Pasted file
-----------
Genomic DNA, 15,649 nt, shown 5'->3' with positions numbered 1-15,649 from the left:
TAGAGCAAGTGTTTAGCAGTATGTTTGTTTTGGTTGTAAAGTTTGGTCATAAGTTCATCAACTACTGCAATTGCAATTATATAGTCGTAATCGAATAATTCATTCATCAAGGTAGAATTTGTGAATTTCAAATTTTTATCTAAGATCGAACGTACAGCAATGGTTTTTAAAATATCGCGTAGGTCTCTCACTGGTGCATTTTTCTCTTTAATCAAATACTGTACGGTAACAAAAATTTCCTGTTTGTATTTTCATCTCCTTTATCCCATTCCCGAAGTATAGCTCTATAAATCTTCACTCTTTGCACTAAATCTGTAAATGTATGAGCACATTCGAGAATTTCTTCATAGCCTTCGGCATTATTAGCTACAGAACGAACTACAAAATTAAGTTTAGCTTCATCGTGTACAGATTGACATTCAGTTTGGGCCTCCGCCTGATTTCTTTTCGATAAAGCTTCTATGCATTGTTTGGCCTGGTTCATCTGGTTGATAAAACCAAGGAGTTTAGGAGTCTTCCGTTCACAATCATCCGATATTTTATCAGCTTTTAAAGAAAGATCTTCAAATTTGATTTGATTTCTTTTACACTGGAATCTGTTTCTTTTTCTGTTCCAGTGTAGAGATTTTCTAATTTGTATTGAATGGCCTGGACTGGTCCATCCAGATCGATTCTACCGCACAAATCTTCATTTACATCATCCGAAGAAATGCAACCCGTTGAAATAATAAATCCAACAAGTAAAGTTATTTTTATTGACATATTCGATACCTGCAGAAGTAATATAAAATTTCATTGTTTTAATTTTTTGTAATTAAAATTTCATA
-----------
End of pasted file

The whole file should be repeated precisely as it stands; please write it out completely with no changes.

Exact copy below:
Genomic DNA, 15,649 nt, shown 5'->3' with positions numbered 1-15,649 from the left:
TAGAGCAAGTGTTTAGCAGTATGTTTGTTTTGGTTGTAAAGTTTGGTCATAAGTTCATCAACTACTGCAATTGCAATTATATAGTCGTAATCGAATAATTCATTCATCAAGGTAGAATTTGTGAATTTCAAATTTTTATCTAAGATCGAACGTACAGCAATGGTTTTTAAAATATCGCGTAGGTCTCTCACTGGTGCATTTTTCTCTTTAATCAAATACTGTACGGTAACAAAAATTTCCTGTTTGTATTTTCATCTCCTTTATCCCATTCCCGAAGTATAGCTCTATAAATCTTCACTCTTTGCACTAAATCTGTAAATGTATGAGCACATTCGAGAATTTCTTCATAGCCTTCGGCATTATTAGCTACAGAACGAACTACAAAATTAAGTTTAGCTTCATCGTGTACAGATTGACATTCAGTTTGGGCCTCCGCCTGATTTCTTTTCGATAAAGCTTCTATGCATTGTTTGGCCTGGTTCATCTGGTTGATAAAACCAAGGAGTTTAGGAGTCTTCCGTTCACAATCATCCGATATTTTATCAGCTTTTAAAGAAAGATCTTCAAATTTGATTTGATTTCTTTTACACTGGAATCTGTTTCTTTTTCTGTTCCAGTGTAGAGATTTTCTAATTTGTATTGAATGGCCTGGACTGGTCCATCCAGATCGATTCTACCGCACAAATCTTCATTTACATCATCCGAAGAAATGCAACCCGTTGAAATAATAAATCCAACAAGTAAAGTTATTTTTATTGACATATTCGATACCTGCAGAAGTAATATAAAATTTCATTGTTTTAATTTTTTGTAATTAAAATTTCATA